"It's been a privilege to work with so many wonderful artists," Tannenbaum says. "I've enjoyed being part of the Providence arts community, and I plan to stay active in the field and am pleased to continue my relationship with the Museum." She adds that she will relocate to Philadelphia, where she will pursue independent projects and writing interests.
The first exhibition Tannenbaum will bring to the Museum as an adjunct curator is a December 2013 show of ceramic sculpture by Arlene Shechet (RISD MFA '78, Ceramics), related to the Museum's collection of Meissen porcelains. She is also planning an alternative history of art from the 1960s to the 1990s focusing on particular groups of figurative artists in Chicago, the San Francisco Bay area, Detroit, and Providence-scheduled to open in the Chace Center galleries in fall 2014.
While in Providence, Tannenbaum has served on RISD's Honorary Degree Committee (2003-2004, 2011-2012) and as a juror and presenter for RISD's Athena Awards (2004-2006), recognizing outstanding achievements and leadership in arts and design. She has also been a juror for the Louis Comfort Tiffany Foundation's 2007 Biennial Competition, the Adolph and Esther Gottlieb Foundation grants for artists (2008), and the 2005 Portland Museum of Art Biennial (Maine). She served on the review panel for The Boston Foundation's 2009 Brother Thomas Fellowship Awards, as a curatorial consultant for The Clay Studio in Philadelphia (2009), and on the curatorial committee for the Colby College Museum of Art's exhibition The Skowhegan School of Painting and Sculpture: 60 Years (2005). She was a member of the advisory board of Festival Ballet Providence from 2005 to 2008.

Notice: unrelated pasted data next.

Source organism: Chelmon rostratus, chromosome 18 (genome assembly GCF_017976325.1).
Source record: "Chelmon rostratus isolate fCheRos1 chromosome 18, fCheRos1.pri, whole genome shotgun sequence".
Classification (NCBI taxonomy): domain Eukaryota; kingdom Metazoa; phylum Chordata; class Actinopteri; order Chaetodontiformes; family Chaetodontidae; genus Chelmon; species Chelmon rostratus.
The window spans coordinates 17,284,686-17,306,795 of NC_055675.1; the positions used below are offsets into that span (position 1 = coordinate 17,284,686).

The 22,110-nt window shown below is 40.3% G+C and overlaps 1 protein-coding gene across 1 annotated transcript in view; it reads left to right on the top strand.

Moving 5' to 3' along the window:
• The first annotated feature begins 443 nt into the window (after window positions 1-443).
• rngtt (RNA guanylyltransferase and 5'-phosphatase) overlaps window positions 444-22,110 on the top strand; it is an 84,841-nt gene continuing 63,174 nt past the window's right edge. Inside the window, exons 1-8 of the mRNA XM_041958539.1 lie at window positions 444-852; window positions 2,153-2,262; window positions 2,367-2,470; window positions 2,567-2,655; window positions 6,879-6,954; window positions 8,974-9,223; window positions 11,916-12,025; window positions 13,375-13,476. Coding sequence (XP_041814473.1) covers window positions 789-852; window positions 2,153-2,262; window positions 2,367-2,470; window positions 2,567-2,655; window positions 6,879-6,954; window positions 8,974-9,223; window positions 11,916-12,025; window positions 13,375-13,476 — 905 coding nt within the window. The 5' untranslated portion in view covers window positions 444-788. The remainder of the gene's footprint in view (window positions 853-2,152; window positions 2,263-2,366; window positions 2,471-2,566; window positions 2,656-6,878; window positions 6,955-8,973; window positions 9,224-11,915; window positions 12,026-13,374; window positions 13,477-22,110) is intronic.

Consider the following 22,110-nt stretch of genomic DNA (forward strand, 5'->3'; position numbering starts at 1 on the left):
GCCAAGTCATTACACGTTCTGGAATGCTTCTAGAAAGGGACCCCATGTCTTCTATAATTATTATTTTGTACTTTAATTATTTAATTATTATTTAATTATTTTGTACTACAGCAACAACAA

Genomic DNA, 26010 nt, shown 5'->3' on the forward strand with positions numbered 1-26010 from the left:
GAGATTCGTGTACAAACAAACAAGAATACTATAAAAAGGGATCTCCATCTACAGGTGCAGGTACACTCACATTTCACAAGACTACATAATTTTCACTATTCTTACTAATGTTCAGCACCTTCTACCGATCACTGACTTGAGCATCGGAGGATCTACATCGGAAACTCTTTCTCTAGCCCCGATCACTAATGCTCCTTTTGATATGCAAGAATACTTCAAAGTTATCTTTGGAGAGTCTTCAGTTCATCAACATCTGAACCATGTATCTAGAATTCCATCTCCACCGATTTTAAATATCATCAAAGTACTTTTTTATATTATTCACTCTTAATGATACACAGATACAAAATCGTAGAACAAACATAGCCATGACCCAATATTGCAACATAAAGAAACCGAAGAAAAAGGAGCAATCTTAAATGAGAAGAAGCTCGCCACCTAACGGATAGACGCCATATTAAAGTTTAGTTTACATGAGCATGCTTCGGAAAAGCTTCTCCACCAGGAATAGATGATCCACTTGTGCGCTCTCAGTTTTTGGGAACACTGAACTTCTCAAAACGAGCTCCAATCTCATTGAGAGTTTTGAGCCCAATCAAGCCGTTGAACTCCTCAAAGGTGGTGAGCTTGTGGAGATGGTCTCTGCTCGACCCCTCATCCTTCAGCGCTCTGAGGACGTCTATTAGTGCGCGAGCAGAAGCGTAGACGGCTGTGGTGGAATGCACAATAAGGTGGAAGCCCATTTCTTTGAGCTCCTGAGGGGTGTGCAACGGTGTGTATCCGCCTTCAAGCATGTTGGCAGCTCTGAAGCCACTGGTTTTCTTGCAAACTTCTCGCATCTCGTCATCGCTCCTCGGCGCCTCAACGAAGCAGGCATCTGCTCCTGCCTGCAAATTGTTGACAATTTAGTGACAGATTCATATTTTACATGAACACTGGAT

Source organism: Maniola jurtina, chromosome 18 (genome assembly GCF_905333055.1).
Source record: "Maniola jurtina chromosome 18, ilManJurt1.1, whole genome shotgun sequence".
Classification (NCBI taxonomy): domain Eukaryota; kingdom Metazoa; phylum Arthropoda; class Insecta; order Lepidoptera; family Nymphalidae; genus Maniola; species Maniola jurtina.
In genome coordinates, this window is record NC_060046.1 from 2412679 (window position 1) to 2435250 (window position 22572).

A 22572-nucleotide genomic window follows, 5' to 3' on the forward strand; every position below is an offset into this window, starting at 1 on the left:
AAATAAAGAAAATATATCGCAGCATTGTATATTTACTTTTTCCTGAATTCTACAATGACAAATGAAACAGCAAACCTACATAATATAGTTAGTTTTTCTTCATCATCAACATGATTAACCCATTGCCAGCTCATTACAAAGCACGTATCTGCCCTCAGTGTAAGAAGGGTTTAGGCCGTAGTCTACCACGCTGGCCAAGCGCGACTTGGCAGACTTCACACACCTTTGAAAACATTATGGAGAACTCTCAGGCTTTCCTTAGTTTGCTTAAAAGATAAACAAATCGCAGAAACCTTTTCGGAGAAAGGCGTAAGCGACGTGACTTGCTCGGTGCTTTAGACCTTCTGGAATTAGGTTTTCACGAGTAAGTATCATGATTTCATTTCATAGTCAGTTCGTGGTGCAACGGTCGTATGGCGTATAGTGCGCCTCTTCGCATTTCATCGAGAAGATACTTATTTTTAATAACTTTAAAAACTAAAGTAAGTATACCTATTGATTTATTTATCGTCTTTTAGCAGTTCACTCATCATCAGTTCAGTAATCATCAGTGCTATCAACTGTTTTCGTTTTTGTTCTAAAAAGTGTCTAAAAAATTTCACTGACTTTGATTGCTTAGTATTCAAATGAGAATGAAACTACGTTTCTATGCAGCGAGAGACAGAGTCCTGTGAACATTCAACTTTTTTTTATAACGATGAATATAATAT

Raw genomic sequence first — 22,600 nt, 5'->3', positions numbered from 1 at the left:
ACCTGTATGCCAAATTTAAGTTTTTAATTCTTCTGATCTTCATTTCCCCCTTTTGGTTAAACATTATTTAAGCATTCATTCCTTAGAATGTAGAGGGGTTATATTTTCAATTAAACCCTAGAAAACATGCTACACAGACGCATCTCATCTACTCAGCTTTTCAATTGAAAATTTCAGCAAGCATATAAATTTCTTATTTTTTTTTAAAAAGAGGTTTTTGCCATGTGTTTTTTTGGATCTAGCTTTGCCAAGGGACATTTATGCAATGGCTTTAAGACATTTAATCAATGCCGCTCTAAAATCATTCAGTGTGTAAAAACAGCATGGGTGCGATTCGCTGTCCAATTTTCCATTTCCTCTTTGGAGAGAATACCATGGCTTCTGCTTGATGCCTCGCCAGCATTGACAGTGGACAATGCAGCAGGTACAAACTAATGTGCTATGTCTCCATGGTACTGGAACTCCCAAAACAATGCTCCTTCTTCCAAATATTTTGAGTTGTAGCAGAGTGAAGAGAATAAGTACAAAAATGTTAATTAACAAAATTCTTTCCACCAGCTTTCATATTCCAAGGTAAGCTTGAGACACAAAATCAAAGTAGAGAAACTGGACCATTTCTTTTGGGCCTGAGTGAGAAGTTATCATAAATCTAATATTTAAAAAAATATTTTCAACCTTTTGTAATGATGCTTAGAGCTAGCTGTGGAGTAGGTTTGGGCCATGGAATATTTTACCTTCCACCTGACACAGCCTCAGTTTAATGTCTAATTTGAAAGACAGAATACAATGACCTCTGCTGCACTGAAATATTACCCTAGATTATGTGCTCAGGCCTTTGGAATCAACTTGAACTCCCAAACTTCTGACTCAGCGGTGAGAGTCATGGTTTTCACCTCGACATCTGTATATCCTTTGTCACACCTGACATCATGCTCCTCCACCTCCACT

Tannenbaum has spoken as a contemporary arts expert on a broad range of topics, including "Imperfect Moments: Mapplethorpe and Censorship 20 Years Later" at the University of Pennsylvania (2009); "Controversial Art and the Constitution" for the Roger Williams American Inn of Court (Rhode Island, 2009); "Reflections on the Richard Brown Baker Collection of Contemporary Art," for the Yale University Art Gallery symposium Postwar Art and the New York Contemporary Art Market (2008); "Hera: The Women's Art Movement and the Future of Feminist Art" for The Rhode Island Foundation (2004); and "Contemporary Wallpaper: Subverting the Domestic" at The Fabric Workshop and Museum in Philadelphia (2003).